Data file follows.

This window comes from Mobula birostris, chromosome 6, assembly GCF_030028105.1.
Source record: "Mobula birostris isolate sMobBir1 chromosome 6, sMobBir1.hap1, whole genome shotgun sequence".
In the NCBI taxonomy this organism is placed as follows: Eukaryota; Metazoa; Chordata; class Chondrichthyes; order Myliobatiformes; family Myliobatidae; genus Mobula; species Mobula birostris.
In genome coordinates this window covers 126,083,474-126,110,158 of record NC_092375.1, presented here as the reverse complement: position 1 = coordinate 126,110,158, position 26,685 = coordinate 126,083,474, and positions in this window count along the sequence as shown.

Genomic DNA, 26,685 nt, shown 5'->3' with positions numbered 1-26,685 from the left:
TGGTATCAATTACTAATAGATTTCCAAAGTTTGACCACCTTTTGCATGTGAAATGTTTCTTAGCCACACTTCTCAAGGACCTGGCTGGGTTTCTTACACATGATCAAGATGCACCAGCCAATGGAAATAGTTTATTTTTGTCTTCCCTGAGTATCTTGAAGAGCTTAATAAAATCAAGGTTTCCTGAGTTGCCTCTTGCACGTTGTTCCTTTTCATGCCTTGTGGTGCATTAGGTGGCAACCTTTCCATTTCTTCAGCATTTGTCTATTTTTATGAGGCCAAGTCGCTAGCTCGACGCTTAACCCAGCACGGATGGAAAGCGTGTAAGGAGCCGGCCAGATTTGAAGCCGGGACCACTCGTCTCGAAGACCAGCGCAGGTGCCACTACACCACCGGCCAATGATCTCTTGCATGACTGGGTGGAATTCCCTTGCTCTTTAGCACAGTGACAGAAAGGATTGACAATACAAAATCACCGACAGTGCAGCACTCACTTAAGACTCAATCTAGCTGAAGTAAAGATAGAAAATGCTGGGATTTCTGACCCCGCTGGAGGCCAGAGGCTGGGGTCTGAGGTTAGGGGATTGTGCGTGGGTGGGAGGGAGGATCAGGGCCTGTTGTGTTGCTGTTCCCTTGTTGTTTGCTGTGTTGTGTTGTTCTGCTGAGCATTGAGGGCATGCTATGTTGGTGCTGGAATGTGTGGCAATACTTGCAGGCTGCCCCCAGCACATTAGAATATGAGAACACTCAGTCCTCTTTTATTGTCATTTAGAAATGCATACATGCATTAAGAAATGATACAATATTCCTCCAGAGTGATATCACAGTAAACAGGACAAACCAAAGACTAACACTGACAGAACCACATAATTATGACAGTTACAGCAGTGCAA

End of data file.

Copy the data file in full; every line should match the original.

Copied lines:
This window comes from Mobula birostris, chromosome 6, assembly GCF_030028105.1.
Source record: "Mobula birostris isolate sMobBir1 chromosome 6, sMobBir1.hap1, whole genome shotgun sequence".
In the NCBI taxonomy this organism is placed as follows: Eukaryota; Metazoa; Chordata; class Chondrichthyes; order Myliobatiformes; family Myliobatidae; genus Mobula; species Mobula birostris.
In genome coordinates this window covers 126,083,474-126,110,158 of record NC_092375.1, presented here as the reverse complement: position 1 = coordinate 126,110,158, position 26,685 = coordinate 126,083,474, and positions in this window count along the sequence as shown.

Genomic DNA, 26,685 nt, shown 5'->3' with positions numbered 1-26,685 from the left:
TGGTATCAATTACTAATAGATTTCCAAAGTTTGACCACCTTTTGCATGTGAAATGTTTCTTAGCCACACTTCTCAAGGACCTGGCTGGGTTTCTTACACATGATCAAGATGCACCAGCCAATGGAAATAGTTTATTTTTGTCTTCCCTGAGTATCTTGAAGAGCTTAATAAAATCAAGGTTTCCTGAGTTGCCTCTTGCACGTTGTTCCTTTTCATGCCTTGTGGTGCATTAGGTGGCAACCTTTCCATTTCTTCAGCATTTGTCTATTTTTATGAGGCCAAGTCGCTAGCTCGACGCTTAACCCAGCACGGATGGAAAGCGTGTAAGGAGCCGGCCAGATTTGAAGCCGGGACCACTCGTCTCGAAGACCAGCGCAGGTGCCACTACACCACCGGCCAATGATCTCTTGCATGACTGGGTGGAATTCCCTTGCTCTTTAGCACAGTGACAGAAAGGATTGACAATACAAAATCACCGACAGTGCAGCACTCACTTAAGACTCAATCTAGCTGAAGTAAAGATAGAAAATGCTGGGATTTCTGACCCCGCTGGAGGCCAGAGGCTGGGGTCTGAGGTTAGGGGATTGTGCGTGGGTGGGAGGGAGGATCAGGGCCTGTTGTGTTGCTGTTCCCTTGTTGTTTGCTGTGTTGTGTTGTTCTGCTGAGCATTGAGGGCATGCTATGTTGGTGCTGGAATGTGTGGCAATACTTGCAGGCTGCCCCCAGCACATTAGAATATGAGAACACTCAGTCCTCTTTTATTGTCATTTAGAAATGCATACATGCATTAAGAAATGATACAATATTCCTCCAGAGTGATATCACAGTAAACAGGACAAACCAAAGACTAACACTGACAGAACCACATAATTATGACAGTTACAGCAGTGCAA